When you define a function in JavaScript, initially, its prototype will be an empty object. What we’re doing here is setting the SubClass’ prototype to be a new instance which shares the BaseClass’ prototype. Effectively, this allows us to freely modify the SubClass’ extended prototype without messing with the BaseClass’ prototype – The advantage of this technique over simply cloning the prototype is that changes in the BaseClass prototype will still be reflected in the SubClass (but not the other way around). The best way to think about the Object.create() method is that it instantiates a class based on a prototype without actually going through its constructor. The Object.create() function may not be supported by older browsers, but thankfully there is a simple polyfill which you can get from this page:
https://developer.mozilla.org/en-US/docs/Web/JavaScript/Reference/Global_Objects/Object/create

The second weird thing about the code above is this line:

BaseClass.call(this, name);

Now if you don’t know what call or apply do, you should check this:
http://stackoverflow.com/questions/1986896/what-is-the-difference-between-call-and-apply

OO languages usually offer a way to explicitly call a super class’ constructor or method, JavaScript is no exception. With JavaScript, you just call the constructor/method using either call() or apply() and pass a reference to the current instance as the first argument. This is a neat feature of JavaScript which allows you to effectively borrow methods from any other class to use on the current instance.

If you’re used to languages like Java, C# and Python, you might find the class definitions above unusual – In these languages you have an explicit ‘class’ keyword and you define the methods INSIDE the class block. If however, you have written C++ before, this might seem a little less confusing because C++ allows you to define methods of a class outside of the class definition block. While JavaScript does let you define methods inside the constructor’s function block, this makes inheritance more difficult to achieve and I would strongly recommend that you follow the technique above (I swear you won’t regret it).

GIT recovering from git reset –hard

Today I accidentally deleted my changes on git with the git reset <commit> –hard command and I read in a few places that you cannot recover from this. Well that’s a LIE. Recovering from a hard reset turns out to be quite simple:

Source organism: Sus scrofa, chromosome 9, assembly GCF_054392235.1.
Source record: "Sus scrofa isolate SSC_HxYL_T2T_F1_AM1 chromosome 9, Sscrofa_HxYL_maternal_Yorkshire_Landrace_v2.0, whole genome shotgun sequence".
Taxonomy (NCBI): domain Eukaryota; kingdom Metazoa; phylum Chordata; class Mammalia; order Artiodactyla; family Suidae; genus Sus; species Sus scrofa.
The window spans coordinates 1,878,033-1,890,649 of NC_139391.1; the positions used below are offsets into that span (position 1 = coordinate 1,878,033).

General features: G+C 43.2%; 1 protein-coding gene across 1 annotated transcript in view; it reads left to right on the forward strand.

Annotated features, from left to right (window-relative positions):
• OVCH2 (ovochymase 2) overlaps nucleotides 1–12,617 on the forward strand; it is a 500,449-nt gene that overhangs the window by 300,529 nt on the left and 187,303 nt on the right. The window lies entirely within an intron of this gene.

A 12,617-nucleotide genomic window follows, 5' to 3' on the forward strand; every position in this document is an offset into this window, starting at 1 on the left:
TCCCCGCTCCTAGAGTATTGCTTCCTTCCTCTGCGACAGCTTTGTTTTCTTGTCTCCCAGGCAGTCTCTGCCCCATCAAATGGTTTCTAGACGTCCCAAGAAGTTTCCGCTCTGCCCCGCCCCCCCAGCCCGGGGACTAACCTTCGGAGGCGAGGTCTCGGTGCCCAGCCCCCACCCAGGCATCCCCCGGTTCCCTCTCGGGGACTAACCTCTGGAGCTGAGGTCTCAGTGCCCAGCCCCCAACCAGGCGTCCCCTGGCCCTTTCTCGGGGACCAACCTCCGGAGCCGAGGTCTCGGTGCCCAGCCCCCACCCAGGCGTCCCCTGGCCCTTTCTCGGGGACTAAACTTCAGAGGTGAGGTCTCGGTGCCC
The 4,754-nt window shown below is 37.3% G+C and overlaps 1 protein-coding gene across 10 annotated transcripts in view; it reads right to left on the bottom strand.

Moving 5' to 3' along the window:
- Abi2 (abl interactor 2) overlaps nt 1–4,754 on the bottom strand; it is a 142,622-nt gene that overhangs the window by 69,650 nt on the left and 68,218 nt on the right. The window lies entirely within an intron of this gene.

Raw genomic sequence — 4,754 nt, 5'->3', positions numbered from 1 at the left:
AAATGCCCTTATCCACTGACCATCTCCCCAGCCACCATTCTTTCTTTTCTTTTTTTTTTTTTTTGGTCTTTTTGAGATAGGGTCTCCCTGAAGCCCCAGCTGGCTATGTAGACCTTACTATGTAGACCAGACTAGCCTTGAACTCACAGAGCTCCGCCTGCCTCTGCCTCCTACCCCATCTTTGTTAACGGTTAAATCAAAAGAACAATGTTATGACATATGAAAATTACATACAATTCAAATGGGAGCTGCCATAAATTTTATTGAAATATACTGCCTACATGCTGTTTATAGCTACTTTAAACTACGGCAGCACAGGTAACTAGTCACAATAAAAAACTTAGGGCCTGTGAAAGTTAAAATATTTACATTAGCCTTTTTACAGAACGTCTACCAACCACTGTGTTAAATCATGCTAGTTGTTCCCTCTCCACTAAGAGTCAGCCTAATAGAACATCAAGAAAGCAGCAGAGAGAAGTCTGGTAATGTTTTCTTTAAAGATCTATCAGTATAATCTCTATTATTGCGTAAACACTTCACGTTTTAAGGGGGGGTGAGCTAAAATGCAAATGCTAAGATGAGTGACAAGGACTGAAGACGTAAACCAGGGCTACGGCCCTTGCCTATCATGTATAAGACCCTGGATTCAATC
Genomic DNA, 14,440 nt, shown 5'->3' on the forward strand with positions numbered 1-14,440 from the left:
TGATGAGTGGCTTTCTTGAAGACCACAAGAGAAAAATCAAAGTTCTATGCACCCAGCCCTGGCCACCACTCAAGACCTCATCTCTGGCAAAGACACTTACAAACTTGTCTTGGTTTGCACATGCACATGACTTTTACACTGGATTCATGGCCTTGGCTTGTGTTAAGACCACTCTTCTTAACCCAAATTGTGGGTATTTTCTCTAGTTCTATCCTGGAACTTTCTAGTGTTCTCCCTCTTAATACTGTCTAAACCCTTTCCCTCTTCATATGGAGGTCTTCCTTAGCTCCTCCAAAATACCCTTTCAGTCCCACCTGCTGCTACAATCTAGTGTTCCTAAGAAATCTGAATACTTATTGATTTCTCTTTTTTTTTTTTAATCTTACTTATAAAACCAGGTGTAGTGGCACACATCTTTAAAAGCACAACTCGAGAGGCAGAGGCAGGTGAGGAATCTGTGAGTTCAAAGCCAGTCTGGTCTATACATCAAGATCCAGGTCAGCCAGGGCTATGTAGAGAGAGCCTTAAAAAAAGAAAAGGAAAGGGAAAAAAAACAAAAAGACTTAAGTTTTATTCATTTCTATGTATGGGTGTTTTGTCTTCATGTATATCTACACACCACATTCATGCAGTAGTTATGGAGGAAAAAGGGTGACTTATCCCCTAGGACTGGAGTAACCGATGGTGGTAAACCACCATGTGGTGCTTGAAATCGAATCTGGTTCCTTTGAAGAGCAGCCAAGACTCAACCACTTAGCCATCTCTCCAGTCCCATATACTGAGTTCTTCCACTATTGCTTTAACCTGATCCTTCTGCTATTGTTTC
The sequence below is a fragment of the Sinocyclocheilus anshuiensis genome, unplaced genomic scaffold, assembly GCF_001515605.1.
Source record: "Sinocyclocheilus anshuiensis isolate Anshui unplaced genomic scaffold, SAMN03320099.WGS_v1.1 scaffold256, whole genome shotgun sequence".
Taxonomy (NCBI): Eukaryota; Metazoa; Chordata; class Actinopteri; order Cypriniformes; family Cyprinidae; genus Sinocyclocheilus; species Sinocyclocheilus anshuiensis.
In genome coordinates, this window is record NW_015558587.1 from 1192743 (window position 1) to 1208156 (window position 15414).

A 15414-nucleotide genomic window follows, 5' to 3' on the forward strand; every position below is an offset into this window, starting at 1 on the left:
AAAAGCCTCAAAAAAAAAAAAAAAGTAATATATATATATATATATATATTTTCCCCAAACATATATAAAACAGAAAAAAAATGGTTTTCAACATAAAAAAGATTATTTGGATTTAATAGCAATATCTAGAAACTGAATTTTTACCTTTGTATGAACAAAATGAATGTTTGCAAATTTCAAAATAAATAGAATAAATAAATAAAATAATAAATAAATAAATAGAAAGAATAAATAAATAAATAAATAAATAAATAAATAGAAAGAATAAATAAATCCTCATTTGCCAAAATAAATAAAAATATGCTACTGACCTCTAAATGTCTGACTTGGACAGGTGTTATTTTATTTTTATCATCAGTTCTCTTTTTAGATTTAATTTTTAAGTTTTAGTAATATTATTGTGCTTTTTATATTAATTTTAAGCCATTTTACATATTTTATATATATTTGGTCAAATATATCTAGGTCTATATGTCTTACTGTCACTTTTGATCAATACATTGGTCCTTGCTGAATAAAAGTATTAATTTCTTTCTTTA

Just run git reflog

This should list a bunch of recent versions which git still knows about. The output should look something like this:

50dbb7c HEAD@{0}: checkout: moving from master to 50dbb7c
f29e4a3 HEAD@{1}: HEAD~1: updating HEAD
79c95b2 HEAD@{2}: HEAD~1: updating HEAD
50dbb7c HEAD@{3}: HEAD~1: updating HEAD

My issue was that I had run ‘git reset HEAD~1 –hard’ a few times and I foolishly went down one too many heads, thus deleting my changes.

To get your changes back simply run git checkout <version_hash>, e.g. git checkout 79c95b2 in my case. If it gives you trouble, just use the -f flag: I.e. git checkout <version_hash> -f

 

JavaScript Prototype Instantiation

In JavaScript, functions can be used in two ways; they can be simply called or they can be instantiated. When you call a function, it will simply run the code inside it and possibly return some value – When you instantiate a function, the JavaScript engine will first create a new object (a clone of that function’s prototype) and then will call that function using the newly created object as the context for the ‘this’ keyword.

Function prototypes are essentially empty objects by default – You can add properties to the prototype object using the Function.prototype property. Here is an example of how to add properties to a function’s prototype:

var Fun = function() {
    this.prop = 'This is a property of a Fun instance';
}

// Adding a 'foo' property to the 'Fun' function’s prototype
Fun.prototype.foo = function() {
    return 'foo';
}

var fun = new Fun(); // fun is an object with a 'foo' property which is a function

When ‘new Fun()’ is called, the JavaScript engine first creates a clone of the function’s prototype object which essentially looks like this: {foo: function() {return ‘foo’;}}; then it executes the Fun function using the cloned object as the ‘this’ reference – Because of that, properties added to ‘this’ within the function body can overwrite those defined in the prototype.